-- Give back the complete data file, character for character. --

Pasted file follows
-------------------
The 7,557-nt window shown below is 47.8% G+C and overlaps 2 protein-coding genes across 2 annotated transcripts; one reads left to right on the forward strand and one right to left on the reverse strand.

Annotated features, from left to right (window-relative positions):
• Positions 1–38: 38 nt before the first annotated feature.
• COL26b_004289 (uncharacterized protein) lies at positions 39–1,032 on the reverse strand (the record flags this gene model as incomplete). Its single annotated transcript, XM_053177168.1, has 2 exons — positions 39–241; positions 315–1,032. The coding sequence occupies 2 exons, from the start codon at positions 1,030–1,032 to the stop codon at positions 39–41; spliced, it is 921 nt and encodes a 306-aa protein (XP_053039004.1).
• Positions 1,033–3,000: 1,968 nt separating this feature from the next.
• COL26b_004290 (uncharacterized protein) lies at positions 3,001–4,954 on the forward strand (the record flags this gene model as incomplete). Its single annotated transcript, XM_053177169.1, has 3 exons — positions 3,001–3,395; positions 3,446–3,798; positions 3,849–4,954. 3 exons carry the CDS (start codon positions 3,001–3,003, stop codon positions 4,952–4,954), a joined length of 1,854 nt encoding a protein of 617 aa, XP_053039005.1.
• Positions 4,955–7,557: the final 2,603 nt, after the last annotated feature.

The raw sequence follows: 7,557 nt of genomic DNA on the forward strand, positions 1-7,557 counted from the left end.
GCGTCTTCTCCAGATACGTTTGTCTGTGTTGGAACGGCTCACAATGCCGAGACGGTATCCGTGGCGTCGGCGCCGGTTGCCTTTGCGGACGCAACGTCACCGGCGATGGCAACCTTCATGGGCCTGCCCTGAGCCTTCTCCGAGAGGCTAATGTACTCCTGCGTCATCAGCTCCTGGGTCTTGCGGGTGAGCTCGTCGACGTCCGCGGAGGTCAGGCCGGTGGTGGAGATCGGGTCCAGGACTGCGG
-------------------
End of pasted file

The 7,557-nt window shown below is 47.8% G+C and overlaps 2 protein-coding genes across 2 annotated transcripts; one reads left to right on the forward strand and one right to left on the reverse strand.

Annotated features, from left to right (window-relative positions):
• Positions 1–38: 38 nt before the first annotated feature.
• COL26b_004289 (uncharacterized protein) lies at positions 39–1,032 on the reverse strand (the record flags this gene model as incomplete). Its single annotated transcript, XM_053177168.1, has 2 exons — positions 39–241; positions 315–1,032. The coding sequence occupies 2 exons, from the start codon at positions 1,030–1,032 to the stop codon at positions 39–41; spliced, it is 921 nt and encodes a 306-aa protein (XP_053039004.1).
• Positions 1,033–3,000: 1,968 nt separating this feature from the next.
• COL26b_004290 (uncharacterized protein) lies at positions 3,001–4,954 on the forward strand (the record flags this gene model as incomplete). Its single annotated transcript, XM_053177169.1, has 3 exons — positions 3,001–3,395; positions 3,446–3,798; positions 3,849–4,954. 3 exons carry the CDS (start codon positions 3,001–3,003, stop codon positions 4,952–4,954), a joined length of 1,854 nt encoding a protein of 617 aa, XP_053039005.1.
• Positions 4,955–7,557: the final 2,603 nt, after the last annotated feature.

The raw sequence follows: 7,557 nt of genomic DNA on the forward strand, positions 1-7,557 counted from the left end.
GCGTCTTCTCCAGATACGTTTGTCTGTGTTGGAACGGCTCACAATGCCGAGACGGTATCCGTGGCGTCGGCGCCGGTTGCCTTTGCGGACGCAACGTCACCGGCGATGGCAACCTTCATGGGCCTGCCCTGAGCCTTCTCCGAGAGGCTAATGTACTCCTGCGTCATCAGCTCCTGGGTCTTGCGGGTGAGCTCGTCGACGTCCGCGGAGGTCAGGCCGGTGGTGGAGATCGGGTCCAGGACTGCGG